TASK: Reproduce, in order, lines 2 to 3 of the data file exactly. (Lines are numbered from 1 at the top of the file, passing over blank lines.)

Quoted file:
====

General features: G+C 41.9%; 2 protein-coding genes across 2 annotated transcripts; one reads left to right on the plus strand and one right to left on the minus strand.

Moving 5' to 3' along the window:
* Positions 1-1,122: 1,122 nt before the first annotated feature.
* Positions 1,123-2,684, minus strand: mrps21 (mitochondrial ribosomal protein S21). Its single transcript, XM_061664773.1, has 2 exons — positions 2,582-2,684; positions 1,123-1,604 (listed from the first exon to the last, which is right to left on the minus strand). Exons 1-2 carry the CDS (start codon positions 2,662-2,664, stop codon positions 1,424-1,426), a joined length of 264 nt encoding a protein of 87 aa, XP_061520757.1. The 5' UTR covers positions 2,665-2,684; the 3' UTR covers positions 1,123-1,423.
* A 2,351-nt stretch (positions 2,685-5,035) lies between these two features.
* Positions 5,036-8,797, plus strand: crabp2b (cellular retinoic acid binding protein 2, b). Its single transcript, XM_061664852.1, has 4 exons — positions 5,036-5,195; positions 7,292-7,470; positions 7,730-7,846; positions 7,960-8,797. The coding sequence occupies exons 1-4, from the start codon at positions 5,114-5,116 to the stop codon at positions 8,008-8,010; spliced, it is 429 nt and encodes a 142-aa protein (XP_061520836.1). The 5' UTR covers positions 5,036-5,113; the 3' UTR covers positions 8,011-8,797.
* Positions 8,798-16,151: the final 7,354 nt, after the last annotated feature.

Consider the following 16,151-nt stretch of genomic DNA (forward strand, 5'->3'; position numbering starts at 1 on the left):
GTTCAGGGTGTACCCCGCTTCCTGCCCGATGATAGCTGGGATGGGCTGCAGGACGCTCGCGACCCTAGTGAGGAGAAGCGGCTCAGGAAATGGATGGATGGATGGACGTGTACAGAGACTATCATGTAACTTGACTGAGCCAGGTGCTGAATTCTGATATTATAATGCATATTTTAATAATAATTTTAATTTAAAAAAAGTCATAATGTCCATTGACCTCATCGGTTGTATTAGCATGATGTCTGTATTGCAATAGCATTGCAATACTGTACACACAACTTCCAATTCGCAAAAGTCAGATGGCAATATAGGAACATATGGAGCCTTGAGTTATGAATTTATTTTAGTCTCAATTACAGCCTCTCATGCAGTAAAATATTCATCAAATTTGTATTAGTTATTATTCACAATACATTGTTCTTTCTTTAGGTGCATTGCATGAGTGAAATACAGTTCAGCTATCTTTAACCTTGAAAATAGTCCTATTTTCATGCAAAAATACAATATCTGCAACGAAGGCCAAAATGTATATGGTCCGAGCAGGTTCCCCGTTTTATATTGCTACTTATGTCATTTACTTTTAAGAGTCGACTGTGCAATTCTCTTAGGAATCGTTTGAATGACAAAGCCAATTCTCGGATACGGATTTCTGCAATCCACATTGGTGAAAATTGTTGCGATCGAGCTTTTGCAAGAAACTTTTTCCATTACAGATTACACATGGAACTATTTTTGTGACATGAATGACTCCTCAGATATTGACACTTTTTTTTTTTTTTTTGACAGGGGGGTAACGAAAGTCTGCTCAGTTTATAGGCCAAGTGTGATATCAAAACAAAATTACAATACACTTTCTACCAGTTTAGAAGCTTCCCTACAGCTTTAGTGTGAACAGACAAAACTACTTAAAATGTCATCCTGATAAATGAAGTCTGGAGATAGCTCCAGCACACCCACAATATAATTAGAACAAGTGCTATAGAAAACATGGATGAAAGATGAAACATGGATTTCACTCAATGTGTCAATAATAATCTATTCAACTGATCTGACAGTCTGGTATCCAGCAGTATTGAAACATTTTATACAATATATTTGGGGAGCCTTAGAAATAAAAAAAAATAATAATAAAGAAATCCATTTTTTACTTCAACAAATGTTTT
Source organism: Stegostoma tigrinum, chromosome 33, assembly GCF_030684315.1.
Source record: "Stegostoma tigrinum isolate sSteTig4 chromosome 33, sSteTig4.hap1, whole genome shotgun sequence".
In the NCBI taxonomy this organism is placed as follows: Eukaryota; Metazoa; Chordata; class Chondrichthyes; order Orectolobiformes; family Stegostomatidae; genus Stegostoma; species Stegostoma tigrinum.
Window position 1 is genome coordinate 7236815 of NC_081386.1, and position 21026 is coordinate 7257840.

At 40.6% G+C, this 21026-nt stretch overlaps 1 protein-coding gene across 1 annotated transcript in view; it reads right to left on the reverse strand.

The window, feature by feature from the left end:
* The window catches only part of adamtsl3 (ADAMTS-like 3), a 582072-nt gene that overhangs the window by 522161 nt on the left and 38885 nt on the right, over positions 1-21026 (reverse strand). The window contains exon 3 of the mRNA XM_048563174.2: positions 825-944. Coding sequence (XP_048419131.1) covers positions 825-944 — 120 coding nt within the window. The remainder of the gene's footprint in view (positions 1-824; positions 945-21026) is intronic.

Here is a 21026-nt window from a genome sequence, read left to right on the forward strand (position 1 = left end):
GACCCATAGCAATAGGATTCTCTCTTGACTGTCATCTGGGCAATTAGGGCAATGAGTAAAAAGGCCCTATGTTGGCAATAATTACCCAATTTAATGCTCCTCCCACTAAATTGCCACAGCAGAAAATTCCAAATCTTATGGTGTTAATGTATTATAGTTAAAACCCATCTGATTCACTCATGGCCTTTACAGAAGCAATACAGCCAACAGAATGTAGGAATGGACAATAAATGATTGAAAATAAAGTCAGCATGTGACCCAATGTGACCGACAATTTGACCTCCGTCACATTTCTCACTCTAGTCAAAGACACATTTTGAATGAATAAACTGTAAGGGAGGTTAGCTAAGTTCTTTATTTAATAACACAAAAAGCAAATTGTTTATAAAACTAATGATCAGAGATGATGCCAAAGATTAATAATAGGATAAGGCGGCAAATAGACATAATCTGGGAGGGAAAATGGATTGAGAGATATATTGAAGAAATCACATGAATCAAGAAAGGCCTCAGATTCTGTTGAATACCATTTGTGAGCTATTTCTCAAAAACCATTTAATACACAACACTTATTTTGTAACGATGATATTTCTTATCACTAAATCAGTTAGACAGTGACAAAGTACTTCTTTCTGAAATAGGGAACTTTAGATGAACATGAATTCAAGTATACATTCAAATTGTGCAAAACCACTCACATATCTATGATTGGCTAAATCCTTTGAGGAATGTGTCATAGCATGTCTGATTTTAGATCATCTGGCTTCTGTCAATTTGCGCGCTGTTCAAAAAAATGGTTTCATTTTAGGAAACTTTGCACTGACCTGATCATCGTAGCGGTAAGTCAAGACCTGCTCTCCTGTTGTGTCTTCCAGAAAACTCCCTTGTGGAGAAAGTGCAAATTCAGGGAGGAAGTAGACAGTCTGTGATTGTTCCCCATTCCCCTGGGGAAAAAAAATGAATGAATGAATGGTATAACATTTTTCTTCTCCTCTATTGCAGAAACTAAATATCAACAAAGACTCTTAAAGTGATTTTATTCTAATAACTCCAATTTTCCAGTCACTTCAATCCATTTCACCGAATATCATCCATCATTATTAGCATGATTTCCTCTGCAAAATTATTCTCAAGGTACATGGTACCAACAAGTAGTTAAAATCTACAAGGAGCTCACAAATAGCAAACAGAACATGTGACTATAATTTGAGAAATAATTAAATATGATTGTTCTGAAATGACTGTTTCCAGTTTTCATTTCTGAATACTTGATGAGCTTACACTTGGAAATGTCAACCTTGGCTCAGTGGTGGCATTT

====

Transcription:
Moving 5' to 3' along the window:
* Positions 1-1,122: 1,122 nt before the first annotated feature.